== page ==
The gate way to Eastern Bhutan, Samdrup Jongkhar is situated in the south eastern part and shares borders with the Indian state of Assam. It is by far the largest urban centre in eastern Bhutan. It lies at elevations ranging from 200m to 3,500m. In the earlier past, many British Political Officers stationed in Sikkim took the rote from Samdrup Jongkhar to enter into Bhutan. Historically it was administered by the Gyadrung stationed at Dewangiri. Today the road from Trashigang to Samdrup Jongkhar, completed in the 1960s, enables the eastern half of the country to access and benefit from trade with the south as well as across the Indian border as in the past where it was the main trading centre for the Bhutanese. Samdrup Jongkhar is a convenient exit town for tourists who have arranged to visit the neighboring Indian state of Assam.
Samdrup Jongkhar Dzong:
The Dzong that serves as the administrative centre of the district is one of the newest dzongs to have been built in the country. Unlike other dzongs that are built on strategic locations, the dzong in Samdrup Jongkhar is built on a sprawling ground.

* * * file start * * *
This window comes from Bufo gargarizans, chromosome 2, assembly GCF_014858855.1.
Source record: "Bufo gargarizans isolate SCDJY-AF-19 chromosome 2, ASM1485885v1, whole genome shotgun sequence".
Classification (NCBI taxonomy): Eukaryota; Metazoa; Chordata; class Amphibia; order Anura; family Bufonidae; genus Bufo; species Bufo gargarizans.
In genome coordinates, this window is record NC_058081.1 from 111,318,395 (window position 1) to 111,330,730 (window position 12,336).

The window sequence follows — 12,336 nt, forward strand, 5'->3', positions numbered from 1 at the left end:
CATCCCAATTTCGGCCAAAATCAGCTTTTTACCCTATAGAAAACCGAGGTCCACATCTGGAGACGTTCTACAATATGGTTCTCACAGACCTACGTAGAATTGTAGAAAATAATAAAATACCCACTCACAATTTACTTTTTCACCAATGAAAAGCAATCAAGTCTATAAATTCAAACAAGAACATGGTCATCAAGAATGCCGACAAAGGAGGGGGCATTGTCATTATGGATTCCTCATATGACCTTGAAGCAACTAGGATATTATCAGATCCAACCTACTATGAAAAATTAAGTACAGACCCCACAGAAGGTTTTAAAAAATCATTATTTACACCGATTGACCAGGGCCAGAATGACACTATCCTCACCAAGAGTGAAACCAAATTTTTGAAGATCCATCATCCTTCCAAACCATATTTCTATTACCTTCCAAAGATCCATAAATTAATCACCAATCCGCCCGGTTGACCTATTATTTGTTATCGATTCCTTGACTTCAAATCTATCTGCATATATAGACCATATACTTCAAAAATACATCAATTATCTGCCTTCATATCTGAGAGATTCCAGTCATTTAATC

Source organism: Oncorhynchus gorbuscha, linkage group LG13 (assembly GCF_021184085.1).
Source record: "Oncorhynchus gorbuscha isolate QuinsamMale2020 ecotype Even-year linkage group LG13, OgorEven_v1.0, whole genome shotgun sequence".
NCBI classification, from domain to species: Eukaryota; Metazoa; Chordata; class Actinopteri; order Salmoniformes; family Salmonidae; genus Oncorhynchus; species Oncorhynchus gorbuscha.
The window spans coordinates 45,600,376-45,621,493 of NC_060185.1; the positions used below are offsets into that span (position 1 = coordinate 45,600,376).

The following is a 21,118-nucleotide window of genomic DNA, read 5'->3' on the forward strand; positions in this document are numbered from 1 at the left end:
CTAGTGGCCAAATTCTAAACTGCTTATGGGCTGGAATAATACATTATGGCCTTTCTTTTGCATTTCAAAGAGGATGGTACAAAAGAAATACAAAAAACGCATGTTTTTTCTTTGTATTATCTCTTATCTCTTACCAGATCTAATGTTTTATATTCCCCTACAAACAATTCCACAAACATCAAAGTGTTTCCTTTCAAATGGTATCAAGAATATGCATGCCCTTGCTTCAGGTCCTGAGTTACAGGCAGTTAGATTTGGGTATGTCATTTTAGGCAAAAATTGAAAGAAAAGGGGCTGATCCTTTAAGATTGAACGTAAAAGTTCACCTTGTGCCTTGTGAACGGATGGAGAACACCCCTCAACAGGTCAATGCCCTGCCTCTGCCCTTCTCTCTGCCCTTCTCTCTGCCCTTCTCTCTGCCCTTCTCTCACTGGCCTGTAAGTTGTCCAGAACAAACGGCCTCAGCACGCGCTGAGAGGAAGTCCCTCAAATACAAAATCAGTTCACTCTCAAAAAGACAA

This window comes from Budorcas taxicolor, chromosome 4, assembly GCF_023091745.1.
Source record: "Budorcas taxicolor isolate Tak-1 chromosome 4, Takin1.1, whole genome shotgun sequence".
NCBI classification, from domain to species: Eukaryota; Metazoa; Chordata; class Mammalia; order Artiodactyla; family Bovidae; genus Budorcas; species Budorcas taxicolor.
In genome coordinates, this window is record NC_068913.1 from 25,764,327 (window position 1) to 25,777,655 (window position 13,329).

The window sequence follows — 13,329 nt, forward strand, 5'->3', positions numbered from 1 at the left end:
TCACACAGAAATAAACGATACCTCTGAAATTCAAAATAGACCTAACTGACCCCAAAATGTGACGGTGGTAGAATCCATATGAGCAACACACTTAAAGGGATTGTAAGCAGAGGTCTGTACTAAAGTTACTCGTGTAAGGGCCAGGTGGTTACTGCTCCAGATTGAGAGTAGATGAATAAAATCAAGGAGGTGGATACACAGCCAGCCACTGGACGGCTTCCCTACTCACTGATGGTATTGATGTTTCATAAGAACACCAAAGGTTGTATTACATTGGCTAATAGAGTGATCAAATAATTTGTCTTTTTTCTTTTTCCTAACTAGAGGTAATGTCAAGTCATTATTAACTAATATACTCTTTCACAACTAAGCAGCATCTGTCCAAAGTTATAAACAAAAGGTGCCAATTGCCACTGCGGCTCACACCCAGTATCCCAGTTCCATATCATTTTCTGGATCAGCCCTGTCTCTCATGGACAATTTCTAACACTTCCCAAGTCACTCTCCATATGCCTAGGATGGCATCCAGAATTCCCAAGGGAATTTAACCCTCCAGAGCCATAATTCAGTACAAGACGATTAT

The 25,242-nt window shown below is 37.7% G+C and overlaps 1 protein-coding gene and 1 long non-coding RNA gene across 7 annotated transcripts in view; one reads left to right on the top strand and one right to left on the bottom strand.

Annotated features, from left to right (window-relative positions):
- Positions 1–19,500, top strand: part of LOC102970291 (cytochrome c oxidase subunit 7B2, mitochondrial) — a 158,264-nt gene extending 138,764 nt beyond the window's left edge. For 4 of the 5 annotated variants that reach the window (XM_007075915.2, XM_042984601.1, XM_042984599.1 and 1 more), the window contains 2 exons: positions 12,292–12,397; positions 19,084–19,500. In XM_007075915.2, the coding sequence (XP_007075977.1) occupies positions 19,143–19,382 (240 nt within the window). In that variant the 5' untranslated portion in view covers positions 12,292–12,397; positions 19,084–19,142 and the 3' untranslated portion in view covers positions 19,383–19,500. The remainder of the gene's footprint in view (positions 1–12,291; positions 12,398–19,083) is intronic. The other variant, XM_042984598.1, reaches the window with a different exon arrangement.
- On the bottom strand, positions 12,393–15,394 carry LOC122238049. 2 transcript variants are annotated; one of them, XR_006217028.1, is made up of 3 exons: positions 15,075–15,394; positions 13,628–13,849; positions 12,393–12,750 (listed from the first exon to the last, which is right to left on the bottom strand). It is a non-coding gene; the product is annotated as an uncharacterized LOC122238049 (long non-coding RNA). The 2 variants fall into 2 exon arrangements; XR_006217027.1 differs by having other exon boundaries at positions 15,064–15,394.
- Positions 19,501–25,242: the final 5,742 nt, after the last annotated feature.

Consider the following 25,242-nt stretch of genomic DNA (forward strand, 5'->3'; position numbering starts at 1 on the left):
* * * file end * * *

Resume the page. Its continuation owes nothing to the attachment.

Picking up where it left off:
The newly built Dratshang that is next to the Dzong houses the monk body. It has many new novices looked after by the religious functionaries.
The three storied Zangdopelri in the heart of the town serves the spiritual needs of the locals. One may come across intricate frescos and statutes, work of the Bhutanese master craftsmen.
The small town situated 18 kilometers from Samdrup Jongkhar along the highway used to have the office of the Gyadrung, the administrator in the earlier times. It was also the site where, in 1884, the last battle with the British was fought. Jigme Namgyal, the father of the first King, Gongsar Ugyen Wangchuck, who led the Bhutanese troops put up a strong resistance against the British though he ultimately signed the treaty of Sinchula with the British in 1865.
Mithun breeding farm:
Along the highway enroute to Samdrup Jongkhar, above the town of Dewathang, in Orong one will come across the only Mithun breeding farm in the east. The Mithuns are considered the best breed in Bhutan and it will be worthwhile to stop for a while and take photographs of these magnificent animals. The Mithuns raised here are supplied to the farmers of the six eastern districts.
The town in Samdrup Jongkhar is one of the oldest in Eastern Bhutan and has seen gradual development over the years. It is a bustling small town with shopkeepers and hawkers from the nearby border of Assam. It also houses the oldest cinema theatre in the country that is frequented by Assamese from across the border especially to view the Hindi films.